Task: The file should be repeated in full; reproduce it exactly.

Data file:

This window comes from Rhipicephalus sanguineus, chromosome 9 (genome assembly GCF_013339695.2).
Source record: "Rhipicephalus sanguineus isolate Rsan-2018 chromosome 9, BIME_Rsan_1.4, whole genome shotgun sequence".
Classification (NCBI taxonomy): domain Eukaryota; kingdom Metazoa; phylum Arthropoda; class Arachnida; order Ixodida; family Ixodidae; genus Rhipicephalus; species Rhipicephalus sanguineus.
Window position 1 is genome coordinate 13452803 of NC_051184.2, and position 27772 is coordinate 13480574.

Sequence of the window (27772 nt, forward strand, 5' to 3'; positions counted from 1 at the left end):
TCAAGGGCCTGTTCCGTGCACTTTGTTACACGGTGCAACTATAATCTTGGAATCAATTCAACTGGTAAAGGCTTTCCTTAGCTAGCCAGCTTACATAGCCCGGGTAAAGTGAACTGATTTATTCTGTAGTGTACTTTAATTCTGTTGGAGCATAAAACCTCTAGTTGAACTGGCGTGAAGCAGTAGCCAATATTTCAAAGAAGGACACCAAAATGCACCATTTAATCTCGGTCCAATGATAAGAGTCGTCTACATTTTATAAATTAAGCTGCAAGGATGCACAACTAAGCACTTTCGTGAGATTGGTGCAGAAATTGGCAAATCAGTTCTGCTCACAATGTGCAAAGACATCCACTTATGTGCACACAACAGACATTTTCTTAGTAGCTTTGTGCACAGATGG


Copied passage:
This window comes from Rhipicephalus sanguineus, chromosome 9 (genome assembly GCF_013339695.2).
Source record: "Rhipicephalus sanguineus isolate Rsan-2018 chromosome 9, BIME_Rsan_1.4, whole genome shotgun sequence".
Classification (NCBI taxonomy): domain Eukaryota; kingdom Metazoa; phylum Arthropoda; class Arachnida; order Ixodida; family Ixodidae; genus Rhipicephalus; species Rhipicephalus sanguineus.
Window position 1 is genome coordinate 13452803 of NC_051184.2, and position 27772 is coordinate 13480574.

Sequence of the window (27772 nt, forward strand, 5' to 3'; positions counted from 1 at the left end):
TCAAGGGCCTGTTCCGTGCACTTTGTTACACGGTGCAACTATAATCTTGGAATCAATTCAACTGGTAAAGGCTTTCCTTAGCTAGCCAGCTTACATAGCCCGGGTAAAGTGAACTGATTTATTCTGTAGTGTACTTTAATTCTGTTGGAGCATAAAACCTCTAGTTGAACTGGCGTGAAGCAGTAGCCAATATTTCAAAGAAGGACACCAAAATGCACCATTTAATCTCGGTCCAATGATAAGAGTCGTCTACATTTTATAAATTAAGCTGCAAGGATGCACAACTAAGCACTTTCGTGAGATTGGTGCAGAAATTGGCAAATCAGTTCTGCTCACAATGTGCAAAGACATCCACTTATGTGCACACAACAGACATTTTCTTAGTAGCTTTGTGCACAGATGG